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Study reveals arsenic-laden water in Vietnam wells
A study in Vietnam shows massive over-pumping of some water sources to meet surging demand is drawing arsenic-laden water into city wells.

Every day an estimated 140 million people around the world drink arsenic-contaminated water. It's a staggering figure condemned by the World Health Organisation as the biggest mass poisoning in human history.

And it could be getting worse.

A study in Vietnam, for example, shows how massive over-pumping of some water sources to meet surging demand is drawing arsenic-laden water into city wells.

Bill Bainbridge reports.
BILL BAINBRIDGE, REPORTER: Hanoi is a busy city and it's getting busier. Its population of 6.5 million is growing by more than 400,000 every year; people who need clean drinking water. Much of that water is pumped from underground aquifers, but with demand surging, more and more water is being drawn from deep underground. And it's this water that contains naturally high concentrations of the deadly poison arsenic.

PHAM HUNG VIET, HANOI UNIVERSITY OF SCIENCE: The people for sure, they use this water for the cooking and drinking purpose. So that is why the arsenic concentration in the human body of the people are elevated.

BILL BAINBRIDGE: Now a team of Vietnamese and international scientists has confirmed something that's been long suspected. The research, published in the journal Nature, demonstrates that a clean aquifer can become contaminated as water suppliers accelerate their flows of ground water which contains high levels of arsenic. And while the decade-long study concentrated on Van Phuc, a small village on the outskirts of Hanoi, it has frightening implications for the entire region.

PHAM HUNG VIET: We observe in this village, it can be considered as a natural phenomenon of arsenic contamination in the whole area of the Red River delta generally. And as you know, the Red River delta can be considered as one of the most dense population areas in the world, with about 17 million to 20 million people living in this area. We believe that a big part of this population area can be affected by this.

BILL BAINBRIDGE: And those effects can be severe. Even in low concentrations, if arsenic is ingested over a long period of time, it causes cancers of the skin, lungs, bladder and kidneys. The most visible symptoms are disfiguring skin lesions. In the past, high water levels in the aquifer meant water from these wells was generally safe. But as more ground water has been pumped, water from arsenic-rich sediment is increasingly intruding into the previously uncontaminated water. Pumping for municipal water supplies doubled between 2000 and 2010. Michael Berg is an environmental scientist currently visiting Curtin University in Western Australia.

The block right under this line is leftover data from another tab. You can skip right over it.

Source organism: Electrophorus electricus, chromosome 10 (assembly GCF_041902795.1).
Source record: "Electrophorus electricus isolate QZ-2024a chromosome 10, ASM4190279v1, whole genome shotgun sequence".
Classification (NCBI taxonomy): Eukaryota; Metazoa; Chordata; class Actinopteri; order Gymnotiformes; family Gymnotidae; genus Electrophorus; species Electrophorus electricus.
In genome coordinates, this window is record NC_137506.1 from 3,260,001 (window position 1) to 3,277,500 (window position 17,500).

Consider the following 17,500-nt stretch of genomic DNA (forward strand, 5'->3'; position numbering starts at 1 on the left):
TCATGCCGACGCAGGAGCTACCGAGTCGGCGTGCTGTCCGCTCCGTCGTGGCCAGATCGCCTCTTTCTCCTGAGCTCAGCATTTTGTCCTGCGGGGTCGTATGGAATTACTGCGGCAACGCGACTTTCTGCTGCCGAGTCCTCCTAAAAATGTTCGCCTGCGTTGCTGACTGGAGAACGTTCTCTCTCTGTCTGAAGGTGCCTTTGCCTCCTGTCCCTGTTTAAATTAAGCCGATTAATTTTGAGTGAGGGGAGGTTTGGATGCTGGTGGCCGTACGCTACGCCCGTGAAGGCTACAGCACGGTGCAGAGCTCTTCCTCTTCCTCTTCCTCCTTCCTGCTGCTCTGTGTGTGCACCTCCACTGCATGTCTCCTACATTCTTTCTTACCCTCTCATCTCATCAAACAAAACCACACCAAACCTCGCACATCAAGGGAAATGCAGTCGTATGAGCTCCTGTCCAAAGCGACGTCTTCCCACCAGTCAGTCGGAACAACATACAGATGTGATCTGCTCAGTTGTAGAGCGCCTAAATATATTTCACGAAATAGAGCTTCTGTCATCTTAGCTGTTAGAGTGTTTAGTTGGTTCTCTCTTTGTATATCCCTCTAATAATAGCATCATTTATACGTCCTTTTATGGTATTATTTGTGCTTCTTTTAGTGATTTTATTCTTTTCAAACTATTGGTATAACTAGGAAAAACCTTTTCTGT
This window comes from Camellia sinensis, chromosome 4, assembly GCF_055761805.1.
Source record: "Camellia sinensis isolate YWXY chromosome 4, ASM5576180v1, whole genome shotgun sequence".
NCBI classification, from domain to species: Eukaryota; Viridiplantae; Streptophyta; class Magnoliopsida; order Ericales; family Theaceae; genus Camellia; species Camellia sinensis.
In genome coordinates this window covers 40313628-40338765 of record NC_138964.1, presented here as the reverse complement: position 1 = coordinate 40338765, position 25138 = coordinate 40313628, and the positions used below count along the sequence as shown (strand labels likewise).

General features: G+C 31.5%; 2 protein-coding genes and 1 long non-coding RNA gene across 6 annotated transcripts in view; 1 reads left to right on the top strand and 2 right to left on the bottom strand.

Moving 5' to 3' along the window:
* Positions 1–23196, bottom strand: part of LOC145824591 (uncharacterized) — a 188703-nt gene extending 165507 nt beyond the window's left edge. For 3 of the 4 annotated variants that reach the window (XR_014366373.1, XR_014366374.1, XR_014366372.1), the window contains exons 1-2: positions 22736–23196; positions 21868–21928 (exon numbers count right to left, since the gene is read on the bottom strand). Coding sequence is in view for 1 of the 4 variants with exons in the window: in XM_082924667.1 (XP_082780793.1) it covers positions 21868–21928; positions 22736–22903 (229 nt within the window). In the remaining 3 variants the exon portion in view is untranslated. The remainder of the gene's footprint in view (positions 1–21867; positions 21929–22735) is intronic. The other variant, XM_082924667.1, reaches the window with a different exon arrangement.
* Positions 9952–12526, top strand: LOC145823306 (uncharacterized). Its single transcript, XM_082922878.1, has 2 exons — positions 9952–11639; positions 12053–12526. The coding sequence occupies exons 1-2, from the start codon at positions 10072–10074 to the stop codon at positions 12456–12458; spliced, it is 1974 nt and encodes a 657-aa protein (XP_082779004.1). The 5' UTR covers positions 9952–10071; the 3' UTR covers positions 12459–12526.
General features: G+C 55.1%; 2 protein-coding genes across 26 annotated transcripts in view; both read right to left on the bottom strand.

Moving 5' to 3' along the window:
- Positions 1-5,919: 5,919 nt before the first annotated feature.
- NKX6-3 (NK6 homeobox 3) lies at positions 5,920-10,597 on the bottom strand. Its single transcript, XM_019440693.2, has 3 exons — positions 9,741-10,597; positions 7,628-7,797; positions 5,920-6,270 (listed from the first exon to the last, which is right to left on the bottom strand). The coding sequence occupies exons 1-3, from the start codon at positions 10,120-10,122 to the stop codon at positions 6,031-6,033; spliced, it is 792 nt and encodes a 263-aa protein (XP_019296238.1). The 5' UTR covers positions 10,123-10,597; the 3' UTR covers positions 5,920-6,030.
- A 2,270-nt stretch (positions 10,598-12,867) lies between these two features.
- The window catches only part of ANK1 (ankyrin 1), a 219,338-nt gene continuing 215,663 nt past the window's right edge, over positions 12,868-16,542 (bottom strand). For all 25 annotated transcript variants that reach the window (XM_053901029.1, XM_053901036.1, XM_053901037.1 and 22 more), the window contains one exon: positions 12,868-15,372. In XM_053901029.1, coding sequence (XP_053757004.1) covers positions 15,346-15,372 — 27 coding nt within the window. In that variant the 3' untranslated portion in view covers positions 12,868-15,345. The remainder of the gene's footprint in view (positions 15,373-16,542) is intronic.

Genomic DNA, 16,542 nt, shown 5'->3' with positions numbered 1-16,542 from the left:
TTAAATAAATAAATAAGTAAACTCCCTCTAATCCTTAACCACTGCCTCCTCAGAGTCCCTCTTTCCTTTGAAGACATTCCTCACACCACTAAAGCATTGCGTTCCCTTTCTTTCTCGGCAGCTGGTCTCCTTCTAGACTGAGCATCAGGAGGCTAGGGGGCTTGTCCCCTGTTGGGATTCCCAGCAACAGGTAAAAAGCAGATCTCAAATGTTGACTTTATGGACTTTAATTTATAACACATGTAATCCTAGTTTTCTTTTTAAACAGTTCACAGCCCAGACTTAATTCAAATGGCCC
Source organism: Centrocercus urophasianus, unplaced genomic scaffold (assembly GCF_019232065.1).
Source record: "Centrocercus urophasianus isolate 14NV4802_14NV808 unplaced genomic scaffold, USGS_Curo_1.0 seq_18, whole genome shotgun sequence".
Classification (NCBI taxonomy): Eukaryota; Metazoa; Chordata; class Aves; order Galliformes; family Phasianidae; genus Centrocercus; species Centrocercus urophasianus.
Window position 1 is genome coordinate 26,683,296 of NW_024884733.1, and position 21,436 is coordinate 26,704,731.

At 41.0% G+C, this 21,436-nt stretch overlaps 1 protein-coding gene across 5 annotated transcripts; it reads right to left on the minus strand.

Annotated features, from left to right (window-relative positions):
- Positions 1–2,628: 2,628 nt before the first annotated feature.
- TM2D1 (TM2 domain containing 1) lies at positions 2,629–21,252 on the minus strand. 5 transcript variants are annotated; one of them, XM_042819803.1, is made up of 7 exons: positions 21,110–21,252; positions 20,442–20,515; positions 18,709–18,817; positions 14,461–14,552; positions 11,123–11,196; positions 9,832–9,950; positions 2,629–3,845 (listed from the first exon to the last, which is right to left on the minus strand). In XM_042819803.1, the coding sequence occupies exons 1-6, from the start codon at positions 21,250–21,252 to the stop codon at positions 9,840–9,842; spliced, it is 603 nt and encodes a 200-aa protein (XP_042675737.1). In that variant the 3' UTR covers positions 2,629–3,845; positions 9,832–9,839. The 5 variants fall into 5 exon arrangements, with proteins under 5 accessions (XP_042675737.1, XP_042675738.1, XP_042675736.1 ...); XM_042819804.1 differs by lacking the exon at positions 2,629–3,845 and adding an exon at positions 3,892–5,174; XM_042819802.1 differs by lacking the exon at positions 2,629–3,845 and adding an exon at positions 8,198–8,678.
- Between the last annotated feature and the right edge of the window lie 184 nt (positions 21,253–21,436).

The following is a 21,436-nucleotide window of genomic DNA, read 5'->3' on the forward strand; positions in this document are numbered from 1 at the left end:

MICHAEL BERG, SWISS FED. INSTITUTE OF AQUATIC SCIENCE AND TECHNOLOGY: Hanoi, they pump around 1 million cubic metres per day for drink water purposes. And of course this is very large-scale pumping and the groundwater table is drawn down significantly and then of course, water is then towards these production wells.

BILL BAINBRIDGE: That means once-clean wells are now posing a long-term health risk to the people of Van Phuc.

FEMALE VAN PHUC RESIDENT (translation): My family has been using water from a drilled well for over 20 years. Everyone in the village uses it because we don't have other options.

MALE VAN PHUC RESIDENT (translation): I know the water is contaminated, but we have no other choice. We just try to filter the water as much as possible.

BILL BAINBRIDGE: Where arsenic is present, it's at potentially deadly levels. World Health Organisation guidelines for arsenic in drinking water are for 10 micrograms per litre. Concentrations in Van Phuc are 10 to 300 times higher than that.

MICHAEL BERG: It's a very slow disease. So if you're exposed to arsenic, the first year you kind of feel nothing. Then later you may be a little bit fatigued. Then the first symptoms are changes of the skin. You get skin problems, and then various forms of internal cancer. So it's a very slow disease and it's very difficult to diagnose even for professionals.

BILL BAINBRIDGE: One 2008 UN study found as many as 1.7 million people living along the Mekong could be at risk of arsenic poisoning. Authorities in Hanoi have moved to filter arsenic from the city's water supply. But many people on the city's outskirts remain off the water grid. And with rapid urbanisation across the region, the study's authors say it's critical that water infrastructure keeps pace with Asia's booming population.

MICHAEL BERG: Action is required immediately. But as I've said, it's difficult because these are private wells. It's the own kind of initiative of the people to pump this water. More centralised water treatment facilities should be promoted in the villages and then distributed through a pipe system.

MALE VAN PHUC RESIDENT (translation): The city promised that 80 per cent of the population would have access to clean water in 2010. But it is now 2013, and we're still waiting.

BILL BAINBRIDGE: In the meantime, the villagers of Van Phuc have little choice but to drink from their poisoned wells.
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